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Insurers Are Urged to Put Aside Bad Memories and Embrace CLOs

  • Private debt, commercial mortgages offer opportunity: Voya
  • Tambascia says insurers need to ease pain of low rates

Insurers that might be hesitant to push into collateralized loan obligations after volatility during the financial crisis should reconsider, according to Voya Financial Inc.’s Kimberly Tambascia.

“Some companies have some bad muscle memory about CLOs because they were very volatile in 2008,” Tambascia, a client adviser at Voya Investment Management, said Friday in an interview at Bloomberg headquarters in New York. “But the fact of the matter is, having an asset that can drive spread, at least in the next few years in a relatively positive environment, is not such a bad place to be.”

The asset class has been drawing more interest. Sellers issued about $77.5 billion of CLOs this year, ahead of many estimates made late in 2016, according to data compiled by Bloomberg. That’s led asset managers to bolster operations managing CLOs. Principal Financial Group Inc.’s Post Advisory Group announced this week that it hired Bill Lemberg to push into the investments and Churchill Asset Management said last year that it closed its first CLO while under TIAA’s ownership.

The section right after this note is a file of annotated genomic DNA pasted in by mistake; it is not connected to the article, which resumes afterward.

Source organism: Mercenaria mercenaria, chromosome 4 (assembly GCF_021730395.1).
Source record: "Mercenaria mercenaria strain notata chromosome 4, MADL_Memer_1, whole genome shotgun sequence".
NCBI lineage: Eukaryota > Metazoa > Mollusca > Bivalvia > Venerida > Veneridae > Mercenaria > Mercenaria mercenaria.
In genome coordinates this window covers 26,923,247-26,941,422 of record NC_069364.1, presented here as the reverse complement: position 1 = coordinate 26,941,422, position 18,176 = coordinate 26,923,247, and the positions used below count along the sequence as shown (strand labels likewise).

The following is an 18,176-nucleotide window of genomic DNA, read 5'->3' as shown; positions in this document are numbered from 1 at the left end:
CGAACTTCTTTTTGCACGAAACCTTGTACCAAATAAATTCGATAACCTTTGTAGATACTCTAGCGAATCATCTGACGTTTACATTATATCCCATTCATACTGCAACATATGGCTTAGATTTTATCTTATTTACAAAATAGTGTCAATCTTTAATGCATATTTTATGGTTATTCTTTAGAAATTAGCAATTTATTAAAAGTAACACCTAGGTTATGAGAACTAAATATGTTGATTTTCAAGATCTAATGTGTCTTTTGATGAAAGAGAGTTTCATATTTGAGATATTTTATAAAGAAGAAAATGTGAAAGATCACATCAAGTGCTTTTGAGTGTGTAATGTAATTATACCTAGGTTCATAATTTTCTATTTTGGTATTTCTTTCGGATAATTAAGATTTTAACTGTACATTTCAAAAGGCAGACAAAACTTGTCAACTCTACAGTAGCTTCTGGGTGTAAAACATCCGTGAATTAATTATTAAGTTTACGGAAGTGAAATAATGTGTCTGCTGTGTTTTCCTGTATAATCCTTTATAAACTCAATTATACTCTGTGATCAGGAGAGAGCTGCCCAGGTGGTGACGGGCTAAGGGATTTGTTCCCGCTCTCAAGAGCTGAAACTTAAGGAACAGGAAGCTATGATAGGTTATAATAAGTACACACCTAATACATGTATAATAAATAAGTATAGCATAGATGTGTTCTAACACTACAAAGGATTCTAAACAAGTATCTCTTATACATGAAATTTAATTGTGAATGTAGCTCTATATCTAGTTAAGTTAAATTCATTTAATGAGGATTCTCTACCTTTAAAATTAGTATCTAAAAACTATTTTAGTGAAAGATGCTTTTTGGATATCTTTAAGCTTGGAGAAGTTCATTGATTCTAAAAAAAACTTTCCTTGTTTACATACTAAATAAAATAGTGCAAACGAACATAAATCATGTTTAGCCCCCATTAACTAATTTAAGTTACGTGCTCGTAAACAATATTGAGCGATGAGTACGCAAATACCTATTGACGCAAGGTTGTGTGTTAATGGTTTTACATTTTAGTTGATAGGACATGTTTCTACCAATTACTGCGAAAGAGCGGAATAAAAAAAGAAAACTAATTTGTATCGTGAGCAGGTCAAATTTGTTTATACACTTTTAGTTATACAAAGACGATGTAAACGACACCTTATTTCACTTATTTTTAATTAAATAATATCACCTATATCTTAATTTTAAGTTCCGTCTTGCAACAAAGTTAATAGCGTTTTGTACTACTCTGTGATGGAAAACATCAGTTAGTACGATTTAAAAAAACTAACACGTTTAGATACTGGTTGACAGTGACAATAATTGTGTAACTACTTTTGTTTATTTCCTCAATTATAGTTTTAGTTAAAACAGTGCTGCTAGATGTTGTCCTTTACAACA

CLOs, which bundle groups of loans including ones to back buyouts, can help insurers mitigate the pressure from low interest rates on bonds, which have crimped returns, Tambascia said.

“That’s pretty painful for them where they have rates-driven portfolios and so the result is it’s been very important for them to look for spread,” she said. “And spread, today, comes from asset classes like private credit, commercial mortgage loans and CLOs.”

Tambascia joined Voya’s $217 billion asset manager earlier this year from BlackRock Inc. to advise insurers. She’s also worked at American International Group Inc. and Morgan Stanley.

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